Japanese multinational video game company Sony Interactive Entertainment is concerned about Microsoft’s proposed acquisition of Activision Blizzard, fearing the tech giant will try to sabotage the PlayStation versions of Call of Duty games.
In its most recent observation letter to the U.K.’s Competition and Markets Authority (CMA), Sony implies that Microsoft might accidentally or intentionally hinder the performance and quality of PlayStation’s CoD titles, leading to a migration of fans to Xbox consoles.
“Microsoft might release a PlayStation version of Call of Duty where bugs and errors emerge only on the game’s final level or after later updates,” the letter reads.
It argues that even if “such degradations” could be identified quickly, any solution would be too late, leading “the gaming community” to lose faith in PlayStation as a reliable platform for playing CoD.
It explains that a CoD copy is typically purchased within the first few weeks after its release. Suppose the players discovered that the game’s performance on PlayStation was inferior to that on Xbox. In that case, they could transfer to Xbox out of fear of playing their favorite game in a second-rate or less competitive environment.
Sony insists that there is no realistic mechanism for it or the CMA to evaluate how Microsoft allocates its resources to ensure that Sony consoles would be “treated fairly and equally.”
Details on the concerns
According to Sony’s letter to the CMA, Microsoft has demonstrated no genuine willingness to negotiate a settlement.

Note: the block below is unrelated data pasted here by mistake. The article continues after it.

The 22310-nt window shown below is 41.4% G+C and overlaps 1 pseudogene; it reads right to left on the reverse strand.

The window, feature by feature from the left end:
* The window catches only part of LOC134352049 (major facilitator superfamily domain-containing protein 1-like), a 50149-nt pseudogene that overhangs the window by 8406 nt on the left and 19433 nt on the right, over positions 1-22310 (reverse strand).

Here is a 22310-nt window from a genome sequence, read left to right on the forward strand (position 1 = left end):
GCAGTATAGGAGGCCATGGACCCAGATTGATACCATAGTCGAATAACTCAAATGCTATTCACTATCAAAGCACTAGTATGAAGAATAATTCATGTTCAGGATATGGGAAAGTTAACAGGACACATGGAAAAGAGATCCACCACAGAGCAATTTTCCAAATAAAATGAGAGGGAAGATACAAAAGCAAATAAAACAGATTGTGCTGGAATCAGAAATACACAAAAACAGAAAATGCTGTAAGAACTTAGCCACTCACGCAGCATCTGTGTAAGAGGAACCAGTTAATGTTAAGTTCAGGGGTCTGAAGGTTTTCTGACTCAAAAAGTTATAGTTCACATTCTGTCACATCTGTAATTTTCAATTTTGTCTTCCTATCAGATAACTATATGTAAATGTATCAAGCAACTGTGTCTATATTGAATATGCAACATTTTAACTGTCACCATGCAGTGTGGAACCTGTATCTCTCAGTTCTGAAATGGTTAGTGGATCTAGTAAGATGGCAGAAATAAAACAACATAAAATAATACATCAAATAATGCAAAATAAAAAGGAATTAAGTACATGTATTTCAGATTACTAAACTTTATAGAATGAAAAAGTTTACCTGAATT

The video game company claims that Microsoft has been uncooperative, intervened only when the regulatory outlook appeared bleak and preferred media negotiations over engagement with Sony.
In its letter, Sony also expresses its continued concern that Microsoft will pull CoD from PlayStation and make it a Game Pass exclusive — something Microsoft has repeatedly denied.
Rima Alaily, corporate vice president of Microsoft’s Competition Law Group, said that taking CoD away from PlayStation makes “zero business sense.”
If Sony agrees to the 10-year deal proposed by Microsoft, CoD will be able to continue to be played on PlayStation consoles. Microsoft is also open to the idea of a third-party assessing platform compatibility.
Despite Sony’s vocal opposition to the acquisition, the other Japanese company, Nintendo, secured an arrangement with Microsoft.
Regarding delivering CoD on Nintendo devices, Microsoft suggests that Activision will have to give up some things by “optimizing the display resolution, in-game texture resolution, reducing the rendering speed (i.e., frames per second) and simplifying advanced rendering techniques (like raytracing, shadow, lighting, and antialiasing techniques).”
Final decision on the acquisition
A final decision on whether or not Microsoft can purchase Activision has yet to be made. The CMA is expected to decide on the transaction by April 26.
According to Sony’s remedies notice, the CMA is reviewing over 2,100 emails from the general public in addition to 3 million documents from Microsoft and Activision.
In February, the CMA expressed concern that the merger could “harm U.K. gamers” and lead to a “substantial lessening of competition in gaming consoles.”
The importance of CoD as a blockbuster franchise has been a big part of the U.K. regulator’s arguments. The regulator has even suggested that CoD be taken out of Activision’s lineup as a condition of the buyout.
The Federal Trade Commission in the United States has tried to stop the takeover, and other significant regulators have not yet given their approval.
However, observers speculate that the European Union will soon approve the merger after the news that Microsoft will bring CoD and other games to Nintendo and GeForce Now platforms.
Microsoft’s surprise purchase of Activision is one of the biggest gaming stories of the decade. This move will bring not only CoD but also other big-name games like Crash Bandicoot and World of Warcraft under the ever-growing Xbox umbrella.